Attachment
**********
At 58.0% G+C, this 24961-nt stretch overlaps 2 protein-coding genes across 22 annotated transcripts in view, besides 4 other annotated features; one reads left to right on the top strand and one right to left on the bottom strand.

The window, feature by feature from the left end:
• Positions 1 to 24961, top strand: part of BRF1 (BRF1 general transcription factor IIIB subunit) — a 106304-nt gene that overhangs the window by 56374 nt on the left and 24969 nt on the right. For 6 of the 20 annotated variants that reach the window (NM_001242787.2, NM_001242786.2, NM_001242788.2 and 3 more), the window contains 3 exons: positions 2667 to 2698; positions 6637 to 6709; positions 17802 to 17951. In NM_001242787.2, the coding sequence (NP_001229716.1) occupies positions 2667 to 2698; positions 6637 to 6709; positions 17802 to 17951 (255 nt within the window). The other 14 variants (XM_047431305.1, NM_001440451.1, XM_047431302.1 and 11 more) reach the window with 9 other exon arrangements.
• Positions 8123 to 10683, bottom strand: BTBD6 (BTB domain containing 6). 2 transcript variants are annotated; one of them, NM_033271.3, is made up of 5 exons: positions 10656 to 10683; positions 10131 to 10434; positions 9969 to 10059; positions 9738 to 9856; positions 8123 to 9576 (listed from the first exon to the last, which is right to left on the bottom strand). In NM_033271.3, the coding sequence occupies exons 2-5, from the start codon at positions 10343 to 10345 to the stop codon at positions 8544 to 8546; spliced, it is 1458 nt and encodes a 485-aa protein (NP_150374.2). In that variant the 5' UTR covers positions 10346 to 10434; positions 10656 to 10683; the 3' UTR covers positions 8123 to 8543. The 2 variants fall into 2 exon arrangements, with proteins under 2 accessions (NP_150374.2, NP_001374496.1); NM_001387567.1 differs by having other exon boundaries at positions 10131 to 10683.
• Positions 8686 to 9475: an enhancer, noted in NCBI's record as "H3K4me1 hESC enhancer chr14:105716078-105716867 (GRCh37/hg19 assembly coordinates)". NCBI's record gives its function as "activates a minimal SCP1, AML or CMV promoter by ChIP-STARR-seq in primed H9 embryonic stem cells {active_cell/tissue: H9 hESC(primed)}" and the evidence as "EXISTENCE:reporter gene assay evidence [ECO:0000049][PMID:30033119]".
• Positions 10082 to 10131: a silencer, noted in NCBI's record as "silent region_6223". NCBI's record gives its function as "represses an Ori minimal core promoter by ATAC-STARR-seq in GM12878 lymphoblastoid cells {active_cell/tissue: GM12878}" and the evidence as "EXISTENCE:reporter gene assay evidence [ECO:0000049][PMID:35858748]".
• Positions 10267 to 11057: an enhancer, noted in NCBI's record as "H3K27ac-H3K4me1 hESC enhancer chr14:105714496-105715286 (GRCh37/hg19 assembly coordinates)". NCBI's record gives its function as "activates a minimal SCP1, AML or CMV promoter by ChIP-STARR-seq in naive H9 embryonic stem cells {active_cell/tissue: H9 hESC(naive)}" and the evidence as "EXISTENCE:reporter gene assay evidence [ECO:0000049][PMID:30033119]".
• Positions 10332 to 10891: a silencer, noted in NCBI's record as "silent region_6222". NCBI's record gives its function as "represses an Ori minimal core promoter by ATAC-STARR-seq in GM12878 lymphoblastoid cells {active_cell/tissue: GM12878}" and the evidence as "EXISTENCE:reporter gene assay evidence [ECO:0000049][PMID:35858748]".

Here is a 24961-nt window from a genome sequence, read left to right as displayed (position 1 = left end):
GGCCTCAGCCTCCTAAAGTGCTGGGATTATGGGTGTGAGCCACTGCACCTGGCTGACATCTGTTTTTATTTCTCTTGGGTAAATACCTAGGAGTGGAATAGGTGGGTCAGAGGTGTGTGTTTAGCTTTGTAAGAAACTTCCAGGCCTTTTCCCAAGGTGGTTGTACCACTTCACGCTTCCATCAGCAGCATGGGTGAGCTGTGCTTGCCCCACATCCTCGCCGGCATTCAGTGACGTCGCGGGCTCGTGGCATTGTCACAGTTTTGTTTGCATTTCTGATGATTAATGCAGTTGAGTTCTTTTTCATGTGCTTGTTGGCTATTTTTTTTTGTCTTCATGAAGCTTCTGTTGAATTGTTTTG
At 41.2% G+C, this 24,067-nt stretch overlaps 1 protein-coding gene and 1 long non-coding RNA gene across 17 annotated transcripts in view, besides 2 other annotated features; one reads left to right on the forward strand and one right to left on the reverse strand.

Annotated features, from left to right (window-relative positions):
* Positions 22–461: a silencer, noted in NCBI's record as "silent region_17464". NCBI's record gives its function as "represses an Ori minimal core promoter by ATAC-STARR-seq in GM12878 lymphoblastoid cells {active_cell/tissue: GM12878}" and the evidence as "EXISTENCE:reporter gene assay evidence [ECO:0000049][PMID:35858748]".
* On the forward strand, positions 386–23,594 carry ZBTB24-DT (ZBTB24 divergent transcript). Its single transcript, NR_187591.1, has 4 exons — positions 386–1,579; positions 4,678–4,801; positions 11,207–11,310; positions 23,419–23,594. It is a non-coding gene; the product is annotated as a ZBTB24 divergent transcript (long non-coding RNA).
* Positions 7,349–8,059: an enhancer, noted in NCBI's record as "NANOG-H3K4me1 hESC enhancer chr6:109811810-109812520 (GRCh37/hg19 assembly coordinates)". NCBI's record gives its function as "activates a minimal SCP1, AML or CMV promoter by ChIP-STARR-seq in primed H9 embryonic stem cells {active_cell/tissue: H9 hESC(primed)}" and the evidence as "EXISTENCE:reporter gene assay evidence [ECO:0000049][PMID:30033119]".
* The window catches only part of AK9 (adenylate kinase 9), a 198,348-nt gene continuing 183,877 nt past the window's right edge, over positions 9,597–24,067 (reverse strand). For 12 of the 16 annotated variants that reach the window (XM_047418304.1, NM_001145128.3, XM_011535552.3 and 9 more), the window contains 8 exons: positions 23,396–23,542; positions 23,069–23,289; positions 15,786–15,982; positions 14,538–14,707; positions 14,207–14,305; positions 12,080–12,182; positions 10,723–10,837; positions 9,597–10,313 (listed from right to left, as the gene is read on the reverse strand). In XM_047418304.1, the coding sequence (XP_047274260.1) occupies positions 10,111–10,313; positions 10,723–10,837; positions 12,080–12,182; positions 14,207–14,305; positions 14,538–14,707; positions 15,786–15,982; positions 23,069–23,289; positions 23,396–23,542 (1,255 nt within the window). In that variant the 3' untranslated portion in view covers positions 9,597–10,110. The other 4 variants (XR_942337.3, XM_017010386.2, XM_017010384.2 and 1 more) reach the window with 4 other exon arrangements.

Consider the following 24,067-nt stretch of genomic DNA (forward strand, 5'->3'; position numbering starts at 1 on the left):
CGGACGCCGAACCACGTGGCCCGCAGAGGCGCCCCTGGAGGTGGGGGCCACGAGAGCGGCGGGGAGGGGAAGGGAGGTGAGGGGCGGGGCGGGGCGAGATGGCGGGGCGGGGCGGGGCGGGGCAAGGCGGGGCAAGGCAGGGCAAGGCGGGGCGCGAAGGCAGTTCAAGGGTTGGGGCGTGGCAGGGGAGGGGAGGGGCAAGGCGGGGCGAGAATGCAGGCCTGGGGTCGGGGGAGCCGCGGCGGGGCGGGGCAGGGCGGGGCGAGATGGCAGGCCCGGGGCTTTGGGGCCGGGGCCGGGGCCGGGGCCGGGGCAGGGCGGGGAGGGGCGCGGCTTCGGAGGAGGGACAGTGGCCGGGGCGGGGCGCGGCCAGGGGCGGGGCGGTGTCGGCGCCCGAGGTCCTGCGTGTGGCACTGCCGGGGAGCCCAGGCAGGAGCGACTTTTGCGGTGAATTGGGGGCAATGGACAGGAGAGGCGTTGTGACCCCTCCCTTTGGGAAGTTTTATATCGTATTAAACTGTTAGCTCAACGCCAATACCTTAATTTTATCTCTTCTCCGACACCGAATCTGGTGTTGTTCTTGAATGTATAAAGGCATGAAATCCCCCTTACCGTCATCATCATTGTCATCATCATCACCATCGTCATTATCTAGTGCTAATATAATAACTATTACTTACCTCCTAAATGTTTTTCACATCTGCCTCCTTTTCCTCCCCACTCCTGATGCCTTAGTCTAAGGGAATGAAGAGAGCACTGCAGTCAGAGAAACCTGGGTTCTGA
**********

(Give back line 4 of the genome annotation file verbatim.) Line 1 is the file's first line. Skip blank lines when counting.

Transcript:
• Positions 8123 to 10683, bottom strand: BTBD6 (BTB domain containing 6). 2 transcript variants are annotated; one of them, NM_033271.3, is made up of 5 exons: positions 10656 to 10683; positions 10131 to 10434; positions 9969 to 10059; positions 9738 to 9856; positions 8123 to 9576 (listed from the first exon to the last, which is right to left on the bottom strand). In NM_033271.3, the coding sequence occupies exons 2-5, from the start codon at positions 10343 to 10345 to the stop codon at positions 8544 to 8546; spliced, it is 1458 nt and encodes a 485-aa protein (NP_150374.2). In that variant the 5' UTR covers positions 10346 to 10434; positions 10656 to 10683; the 3' UTR covers positions 8123 to 8543. The 2 variants fall into 2 exon arrangements, with proteins under 2 accessions (NP_150374.2, NP_001374496.1); NM_001387567.1 differs by having other exon boundaries at positions 10131 to 10683.